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The memorial statue in Queens Gardens had a significant splash of red paint over it yesterday, and the words "Return stolen wealth Charles" and "Uphold Te Tiriti" (uphold the Treaty) were also spray-painted on the statue in red.
Otakou kaumatua and New Zealand Conservation Authority chairman Edward Ellison played a key role as a Treaty negotiator in Ngai Tahu's successful claim against the Crown for breaches of the Treaty of Waitangi, and said he was shocked and disappointed by the act.
"I think that's a very bad example of very bad graffiti on what is an important monument in the city.
"We certainly deplore that sort of action. There are proper ways to deal with these things - issues that people may have."
He could not say whether it was done by an individual or a group of activists, or what the motivation may have been.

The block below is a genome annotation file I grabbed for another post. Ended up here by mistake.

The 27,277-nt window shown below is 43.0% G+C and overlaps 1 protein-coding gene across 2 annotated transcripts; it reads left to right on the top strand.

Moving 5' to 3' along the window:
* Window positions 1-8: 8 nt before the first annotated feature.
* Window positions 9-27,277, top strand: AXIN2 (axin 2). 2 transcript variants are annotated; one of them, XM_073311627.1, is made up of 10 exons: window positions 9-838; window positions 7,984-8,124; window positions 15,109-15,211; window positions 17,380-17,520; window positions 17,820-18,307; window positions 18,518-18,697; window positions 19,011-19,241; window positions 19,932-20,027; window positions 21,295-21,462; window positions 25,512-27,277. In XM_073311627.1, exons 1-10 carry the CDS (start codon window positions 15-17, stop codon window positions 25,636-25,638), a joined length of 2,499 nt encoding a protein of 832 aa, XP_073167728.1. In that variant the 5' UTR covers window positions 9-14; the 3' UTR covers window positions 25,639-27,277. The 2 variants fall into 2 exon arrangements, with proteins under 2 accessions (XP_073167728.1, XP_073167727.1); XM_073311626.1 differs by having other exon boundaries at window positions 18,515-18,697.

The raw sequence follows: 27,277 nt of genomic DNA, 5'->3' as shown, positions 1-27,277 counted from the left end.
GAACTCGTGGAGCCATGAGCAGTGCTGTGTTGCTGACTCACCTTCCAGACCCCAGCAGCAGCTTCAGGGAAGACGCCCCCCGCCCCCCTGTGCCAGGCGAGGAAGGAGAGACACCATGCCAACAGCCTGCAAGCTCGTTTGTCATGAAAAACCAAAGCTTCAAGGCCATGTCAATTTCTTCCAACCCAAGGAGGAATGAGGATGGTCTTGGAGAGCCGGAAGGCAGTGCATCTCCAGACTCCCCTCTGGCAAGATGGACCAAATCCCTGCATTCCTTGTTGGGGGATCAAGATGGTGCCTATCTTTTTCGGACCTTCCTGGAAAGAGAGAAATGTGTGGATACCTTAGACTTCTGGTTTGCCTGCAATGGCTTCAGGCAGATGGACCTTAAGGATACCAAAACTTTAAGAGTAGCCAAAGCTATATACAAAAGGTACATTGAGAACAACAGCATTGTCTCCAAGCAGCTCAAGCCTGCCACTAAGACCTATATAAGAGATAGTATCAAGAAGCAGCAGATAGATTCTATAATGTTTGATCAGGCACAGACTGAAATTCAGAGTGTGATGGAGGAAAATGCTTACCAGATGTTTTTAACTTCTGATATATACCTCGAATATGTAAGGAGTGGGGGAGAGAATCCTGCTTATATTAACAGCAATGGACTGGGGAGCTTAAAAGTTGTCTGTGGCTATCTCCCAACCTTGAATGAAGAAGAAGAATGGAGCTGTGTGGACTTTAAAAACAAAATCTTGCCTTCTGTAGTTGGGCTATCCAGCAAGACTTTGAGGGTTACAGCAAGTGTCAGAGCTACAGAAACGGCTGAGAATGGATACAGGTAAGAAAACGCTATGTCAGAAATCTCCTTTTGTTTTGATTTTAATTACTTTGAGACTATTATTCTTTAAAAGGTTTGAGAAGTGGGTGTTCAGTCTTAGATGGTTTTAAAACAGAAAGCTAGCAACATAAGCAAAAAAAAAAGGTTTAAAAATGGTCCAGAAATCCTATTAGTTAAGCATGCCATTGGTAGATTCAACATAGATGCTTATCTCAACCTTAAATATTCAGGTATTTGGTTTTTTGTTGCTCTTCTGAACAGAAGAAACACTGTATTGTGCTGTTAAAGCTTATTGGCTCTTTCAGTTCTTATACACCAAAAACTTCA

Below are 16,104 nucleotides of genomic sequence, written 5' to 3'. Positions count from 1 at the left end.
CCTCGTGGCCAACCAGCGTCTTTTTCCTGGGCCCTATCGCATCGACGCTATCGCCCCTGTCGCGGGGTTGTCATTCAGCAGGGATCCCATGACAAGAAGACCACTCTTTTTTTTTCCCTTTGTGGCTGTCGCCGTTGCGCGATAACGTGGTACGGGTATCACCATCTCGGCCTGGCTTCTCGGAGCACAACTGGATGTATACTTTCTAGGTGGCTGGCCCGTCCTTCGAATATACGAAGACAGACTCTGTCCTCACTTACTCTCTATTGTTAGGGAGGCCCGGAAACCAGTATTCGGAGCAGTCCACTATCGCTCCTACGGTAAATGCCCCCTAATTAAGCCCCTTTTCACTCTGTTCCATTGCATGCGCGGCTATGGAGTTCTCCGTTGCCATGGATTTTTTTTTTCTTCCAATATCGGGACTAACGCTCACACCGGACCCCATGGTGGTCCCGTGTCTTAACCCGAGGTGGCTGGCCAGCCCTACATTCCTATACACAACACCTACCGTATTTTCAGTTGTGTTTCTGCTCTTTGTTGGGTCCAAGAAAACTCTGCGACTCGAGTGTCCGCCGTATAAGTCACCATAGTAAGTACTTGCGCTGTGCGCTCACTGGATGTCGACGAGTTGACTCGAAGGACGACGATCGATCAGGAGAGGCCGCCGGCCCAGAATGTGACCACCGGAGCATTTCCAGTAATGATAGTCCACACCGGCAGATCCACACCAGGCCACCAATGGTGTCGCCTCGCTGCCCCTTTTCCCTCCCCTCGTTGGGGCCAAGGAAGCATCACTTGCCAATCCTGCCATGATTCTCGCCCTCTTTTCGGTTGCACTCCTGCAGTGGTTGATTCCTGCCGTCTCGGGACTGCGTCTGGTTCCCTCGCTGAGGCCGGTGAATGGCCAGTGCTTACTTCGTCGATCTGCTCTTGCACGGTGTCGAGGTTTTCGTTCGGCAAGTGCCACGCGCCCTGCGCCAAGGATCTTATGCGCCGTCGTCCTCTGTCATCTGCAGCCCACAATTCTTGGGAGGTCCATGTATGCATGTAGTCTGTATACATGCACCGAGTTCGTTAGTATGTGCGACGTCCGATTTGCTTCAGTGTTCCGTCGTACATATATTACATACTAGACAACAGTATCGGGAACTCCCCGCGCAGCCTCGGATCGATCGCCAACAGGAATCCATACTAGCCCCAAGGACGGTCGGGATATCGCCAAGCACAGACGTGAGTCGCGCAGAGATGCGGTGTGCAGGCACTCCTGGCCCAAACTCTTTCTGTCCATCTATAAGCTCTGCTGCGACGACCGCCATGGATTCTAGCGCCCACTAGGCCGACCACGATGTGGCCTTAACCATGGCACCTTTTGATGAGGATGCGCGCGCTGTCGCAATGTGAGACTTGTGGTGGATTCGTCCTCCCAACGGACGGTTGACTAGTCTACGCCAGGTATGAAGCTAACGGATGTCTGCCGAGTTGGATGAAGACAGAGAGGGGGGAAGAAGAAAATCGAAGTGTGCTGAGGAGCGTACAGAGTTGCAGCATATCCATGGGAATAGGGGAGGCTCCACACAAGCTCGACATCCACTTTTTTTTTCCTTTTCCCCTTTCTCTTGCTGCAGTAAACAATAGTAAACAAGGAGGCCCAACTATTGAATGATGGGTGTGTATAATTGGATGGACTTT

"In my circles, it's completely outside of what we would be thinking or doing on these matters.
"Whoever has done this does not speak for local Kai Tahu."
Work to remove the graffiti started yesterday afternoon.
"The combined cost of the clean-up and planned work is expected to be around $16,000.
"While everyone is entitled to freedom of speech, it's disappointing that someone would deface public property and leave ratepayers to cover the cost of cleaning up."
The incident had been reported to police.
It is not the first time the statue has been damaged by vandals.
In 2015, the tip of the tiara was knocked off when an orange road cone was placed on the head of the statue.
And in the mid-1990s, the nose of the statue was smashed and the statue was damaged with graffiti.
The statue was created by British sculptor Herbert Hampton and was unveiled in 1905.
It is the only one of its type in New Zealand to be carved from marble.
He was known as a successful creator of public memorials, having created six statues of Queen Victoria, one of Edward VII and one of King George.
His two New Zealand works are the Queen Victoria statue in Dunedin, and the statue of William Rolleston, in Christchurch.